The latest house price index from the Halifax has the price of an average house increasing by 7.5 percent during 2013 despite a fall of 0.6 percent in December, the first monthly decline since January.
On a quarterly basis prices rose by 1.9 percent between Q3 and Q4.
The average price now stands at £173,467 says the lender.
Activity for the year also looks promising says the Halifax, “…with transactions in 2013 likely to have exceeded one million for the first time since 2007”.
Halifax also said that it expected house prices to continue to rise this year, most likely at a broadly similar pace to 2013. Prices nationally are forecast to increase in a range of between 4% and 8% in 2014.
Commenting, Martin Ellis, housing economist, said:
"House prices in the final three months of 2013 were 1.9% higher than in the previous three months. This was within the narrow range of 1.8-2.1% for this measure recorded in each of the preceding six months. The annual rate of price increase fell slightly compared with last month with prices in the three months to December 7.5% higher than in the same three months last year.
"Mounting signs that the economic recovery is becoming firmly established, together with a predicted decline in unemployment, should further boost consumer confidence over the coming months. This will increase the likelihood that more people will consider buying a property in 2014, therefore supporting housing demand.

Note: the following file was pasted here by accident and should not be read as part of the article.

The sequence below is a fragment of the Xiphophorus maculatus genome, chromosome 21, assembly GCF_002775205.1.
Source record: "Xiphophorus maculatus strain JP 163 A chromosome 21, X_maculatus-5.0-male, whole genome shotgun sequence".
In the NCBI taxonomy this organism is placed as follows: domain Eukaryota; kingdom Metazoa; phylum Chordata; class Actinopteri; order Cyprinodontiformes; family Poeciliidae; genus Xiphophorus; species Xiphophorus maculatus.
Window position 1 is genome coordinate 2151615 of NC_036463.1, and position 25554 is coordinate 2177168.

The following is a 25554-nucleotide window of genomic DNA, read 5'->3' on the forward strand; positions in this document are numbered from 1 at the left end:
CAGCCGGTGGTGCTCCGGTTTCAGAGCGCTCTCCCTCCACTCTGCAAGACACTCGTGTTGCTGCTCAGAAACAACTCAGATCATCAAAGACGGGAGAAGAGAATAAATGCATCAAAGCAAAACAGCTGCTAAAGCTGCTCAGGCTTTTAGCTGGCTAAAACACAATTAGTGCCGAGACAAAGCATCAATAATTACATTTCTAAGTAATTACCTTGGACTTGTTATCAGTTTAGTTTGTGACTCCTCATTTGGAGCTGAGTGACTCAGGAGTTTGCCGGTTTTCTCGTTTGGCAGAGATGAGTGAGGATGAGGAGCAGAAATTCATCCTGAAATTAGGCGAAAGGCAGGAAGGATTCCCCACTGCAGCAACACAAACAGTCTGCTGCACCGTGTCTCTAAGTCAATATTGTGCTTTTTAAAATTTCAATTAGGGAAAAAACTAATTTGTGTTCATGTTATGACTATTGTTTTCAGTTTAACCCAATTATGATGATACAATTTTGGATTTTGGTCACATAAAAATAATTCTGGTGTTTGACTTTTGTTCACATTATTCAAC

"Nonetheless, continuing pressures on household finances, as earnings again fail to keep pace with consumer price inflation, are expected to constrain demand. The recent strengthening in house prices is increasing the amount of equity that many homeowners have in their home. This will potentially encourage and enable more owners to put their property on the market for sale over the coming year, therefore boosting supply. Indeed, our consumer confidence research shows that there has been a significant improvement in sentiment towards selling in recent months. These factors should help to curb the upward pressure on prices."
But looking at this over a lengthier timescale (graph below) we can see that, just like in 2007, the Land Registry HPI is once again lagging the Nationwide and Halifax HPIs, which could be down to the Land Registry also using data from cash only sales.
So one has to wonder if this is the sign of the formation of another house price bubble.